modellers will not willingly submit it to a revision via sensitivity

analysis by a third party.

This anticipation of criticism by sensitivity analysis is also one

of the 10 commandments of applied econometrics according to

Peter Kennedy:

Thou

shall criticism

confess in

the

presence

of sensitivity.

Corollary:

Thou shall

anticipate

[

] When

reporting

a sensitivity

analysis,

researchers

should explain

fully their specification search so that the readers can judge for

themselves how the results may have been affected. This is basically

an honesty is the best policy approach, advocated by Leamer,

(1978, p. vi) (Kennedy, 2007).

and sensi- tivity analyses routinely, both in the process of

modelling and in the oper- ational use of the model to produce

useful inferences.

Finally the danger of type III error should be kept in mind.

Framing error can occur commonly. If a sensitivity analysis is

jointly implemented by the owner of the problem (which may

coincide with the modeller) and a practitioner (who could again

be a modeller or a statistician or a practitioner of sensitivity

analysis), it is important to avoid the former asking for just

some technical help from the latter upon a predefined

framing of the problem. Most often than not the practitioner

will challenge the framing before anything else.

1. We have just shown different settings for sensitivity analysis,

1

2 such as:

factor fixing, linked to STi or u;

factor mapping, linked to MCF;

metamodelling (hints).

CONCLUDING REMARKS

43

applications. This does not mean that other settings cannot

be defined and usefully applied.

3.

4.

5.

interest will also be well identified. In the context of a

controversy, this is where attention will be focused and where

sensitivity analysis should be concentrated.

As discussed, a few factors often account for most of the

variation. Advantage should be taken of this feature to

simplify the results of a sensitivity analysis. Group sensitivities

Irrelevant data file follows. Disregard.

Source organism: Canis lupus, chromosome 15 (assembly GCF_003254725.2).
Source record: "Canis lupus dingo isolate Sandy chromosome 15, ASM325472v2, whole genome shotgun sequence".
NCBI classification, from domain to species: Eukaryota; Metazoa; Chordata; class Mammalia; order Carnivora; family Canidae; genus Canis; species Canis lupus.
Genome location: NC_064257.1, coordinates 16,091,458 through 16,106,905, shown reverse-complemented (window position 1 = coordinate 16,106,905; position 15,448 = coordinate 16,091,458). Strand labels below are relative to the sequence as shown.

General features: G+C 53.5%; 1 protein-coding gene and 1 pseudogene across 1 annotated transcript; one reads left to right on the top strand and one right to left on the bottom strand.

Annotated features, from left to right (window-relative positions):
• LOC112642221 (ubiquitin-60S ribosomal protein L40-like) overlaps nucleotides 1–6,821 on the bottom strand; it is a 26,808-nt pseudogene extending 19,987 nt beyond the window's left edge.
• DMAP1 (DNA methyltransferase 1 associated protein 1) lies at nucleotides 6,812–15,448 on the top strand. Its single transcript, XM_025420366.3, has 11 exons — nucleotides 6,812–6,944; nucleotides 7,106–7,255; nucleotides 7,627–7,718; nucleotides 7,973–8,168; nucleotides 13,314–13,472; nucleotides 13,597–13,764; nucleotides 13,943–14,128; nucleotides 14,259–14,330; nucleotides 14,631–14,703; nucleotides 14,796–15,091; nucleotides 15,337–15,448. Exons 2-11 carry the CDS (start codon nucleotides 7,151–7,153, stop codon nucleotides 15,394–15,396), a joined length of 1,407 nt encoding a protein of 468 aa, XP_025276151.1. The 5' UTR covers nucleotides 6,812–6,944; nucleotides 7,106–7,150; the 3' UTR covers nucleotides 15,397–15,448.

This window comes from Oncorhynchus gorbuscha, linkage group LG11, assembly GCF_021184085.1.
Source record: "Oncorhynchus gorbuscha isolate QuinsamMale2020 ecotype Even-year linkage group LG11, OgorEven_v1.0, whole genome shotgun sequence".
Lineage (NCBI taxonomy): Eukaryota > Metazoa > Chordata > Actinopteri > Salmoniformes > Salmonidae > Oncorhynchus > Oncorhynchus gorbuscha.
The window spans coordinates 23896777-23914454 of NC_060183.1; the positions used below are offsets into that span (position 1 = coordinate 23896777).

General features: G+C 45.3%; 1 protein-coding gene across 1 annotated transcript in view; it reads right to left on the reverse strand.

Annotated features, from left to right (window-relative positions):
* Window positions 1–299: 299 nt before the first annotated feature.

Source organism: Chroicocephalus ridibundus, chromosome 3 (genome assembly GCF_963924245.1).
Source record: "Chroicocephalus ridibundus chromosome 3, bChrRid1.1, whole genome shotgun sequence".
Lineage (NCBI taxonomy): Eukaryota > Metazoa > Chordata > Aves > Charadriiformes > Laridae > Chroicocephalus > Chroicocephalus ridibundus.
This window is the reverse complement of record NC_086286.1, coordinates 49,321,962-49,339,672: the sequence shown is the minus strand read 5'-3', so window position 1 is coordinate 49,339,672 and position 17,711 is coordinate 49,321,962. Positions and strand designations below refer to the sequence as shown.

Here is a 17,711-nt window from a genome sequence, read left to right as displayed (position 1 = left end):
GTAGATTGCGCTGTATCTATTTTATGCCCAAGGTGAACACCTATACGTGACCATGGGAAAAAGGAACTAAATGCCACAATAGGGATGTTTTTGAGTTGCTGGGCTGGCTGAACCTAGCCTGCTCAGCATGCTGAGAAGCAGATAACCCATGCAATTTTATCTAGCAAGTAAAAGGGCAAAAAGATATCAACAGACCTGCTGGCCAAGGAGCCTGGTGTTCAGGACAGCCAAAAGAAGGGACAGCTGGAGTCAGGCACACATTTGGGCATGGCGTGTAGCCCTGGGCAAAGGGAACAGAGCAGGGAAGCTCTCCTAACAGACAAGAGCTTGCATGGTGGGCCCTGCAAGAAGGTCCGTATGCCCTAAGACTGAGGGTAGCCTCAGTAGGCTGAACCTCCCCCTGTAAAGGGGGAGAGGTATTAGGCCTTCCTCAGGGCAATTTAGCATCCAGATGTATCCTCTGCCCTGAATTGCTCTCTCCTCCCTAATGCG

are also useful for presenting results in a concise fashion.

Assuming models to be true is always dangerous. An uncertainty/sensitivity analysis is always more convincing when

uncertainty has been propagated through more than just one

model. Using a parsi- monious data-driven and a less

parsimonious law-driven model for the same application can be

especially effective and compelling.

When communicating scientific results transparency is an asset.

As the assumptions of a parsimonious model are more easily

assessed, sensitivity analysis should be followed by a model

simplification.

The reader will find in this and the following chapters didactic

examples for the purpose of familiarization with sensitivity

measures. Most of the exercises will be based on models whose

output (and possibly the associated sensitivity measures) can be

computed analytically. In most practical instances the model under

analysis or development will be a computational one, without a

closed analytic formula.

Typically, models will involve differential equations or

optimization algo- rithms involving numerical solutions. For this

reason the best available prac- tices for numerical computations

will be presented in the following chapters. For the Elementary

Effects Test, we shall offer numerical procedures devel- oped by

Campolongo et al. (1999b, 2000, 2007). For the variance-based

measures we shall present the Monte Carlo based design

developed by Saltelli (2002) as well as the Random Balance

Designs based on Fourier Amplitude Sensitivity Test (FAST-RBD,

Tarantola et al., 2006, see Chapter 4). All these methods are based

on true points in the space of the input factors, i.e. on actual

computations of the model at these points. An important and

powerful class of methods will be presented in Chapter 5; such

techniques are based on meta- modelling, e.g. on estimates of the

model at untried points. Metamodelling allows for a great reduction

in the cost of the analysis and becomes in fact the only option

when the model is expensive to run, e.g. when a single simulation

of the model takes tens of minutes or hours or more. The

drawback is that metamodelling tools such as those developed

by Ratto et al. (2007) are less straightforward to encode than

plain Monte Carlo. Where possible, pointers will be given to

available software.

1

5

ANSWERS

1.6 EXERCISES

V(Y ) = E(Y 2) E2(Y ).

1. Prove

that

3.

4.

X1 and

X2, fixing one variable can only decrease the variance of the

model.

Why in f.L are absolute differences used rather than simple

differences?

If the variance of Y as results from an uncertainty analysis is

too large, and the objective is to reduce it, sensitivity analysis

can be used to suggest how many and which factors should be

better determined. Is this a new setting? Would you be

inclined to fix factors with a larger first-order term or rather

those with a larger total effect term?

6.

7.

8.

X1 + X2? What is the variance of X1 + X2?